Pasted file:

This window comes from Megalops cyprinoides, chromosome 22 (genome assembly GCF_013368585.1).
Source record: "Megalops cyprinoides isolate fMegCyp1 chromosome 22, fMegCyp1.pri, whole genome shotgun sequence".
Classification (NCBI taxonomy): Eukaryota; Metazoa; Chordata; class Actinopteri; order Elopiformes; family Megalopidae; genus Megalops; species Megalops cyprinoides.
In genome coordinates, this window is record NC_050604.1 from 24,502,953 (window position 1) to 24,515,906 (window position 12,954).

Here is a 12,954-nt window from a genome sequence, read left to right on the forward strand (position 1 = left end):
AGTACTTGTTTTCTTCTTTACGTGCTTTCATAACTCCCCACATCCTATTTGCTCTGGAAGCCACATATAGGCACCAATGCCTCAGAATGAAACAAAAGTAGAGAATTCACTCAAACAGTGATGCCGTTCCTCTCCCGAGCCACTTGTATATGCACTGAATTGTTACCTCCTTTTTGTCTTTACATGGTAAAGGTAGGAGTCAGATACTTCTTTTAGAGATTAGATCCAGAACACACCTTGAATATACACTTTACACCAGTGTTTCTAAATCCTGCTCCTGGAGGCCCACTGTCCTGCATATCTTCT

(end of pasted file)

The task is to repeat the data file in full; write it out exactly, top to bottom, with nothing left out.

This window comes from Megalops cyprinoides, chromosome 22 (genome assembly GCF_013368585.1).
Source record: "Megalops cyprinoides isolate fMegCyp1 chromosome 22, fMegCyp1.pri, whole genome shotgun sequence".
Classification (NCBI taxonomy): Eukaryota; Metazoa; Chordata; class Actinopteri; order Elopiformes; family Megalopidae; genus Megalops; species Megalops cyprinoides.
In genome coordinates, this window is record NC_050604.1 from 24,502,953 (window position 1) to 24,515,906 (window position 12,954).

Here is a 12,954-nt window from a genome sequence, read left to right on the forward strand (position 1 = left end):
AGTACTTGTTTTCTTCTTTACGTGCTTTCATAACTCCCCACATCCTATTTGCTCTGGAAGCCACATATAGGCACCAATGCCTCAGAATGAAACAAAAGTAGAGAATTCACTCAAACAGTGATGCCGTTCCTCTCCCGAGCCACTTGTATATGCACTGAATTGTTACCTCCTTTTTGTCTTTACATGGTAAAGGTAGGAGTCAGATACTTCTTTTAGAGATTAGATCCAGAACACACCTTGAATATACACTTTACACCAGTGTTTCTAAATCCTGCTCCTGGAGGCCCACTGTCCTGCATATCTTCT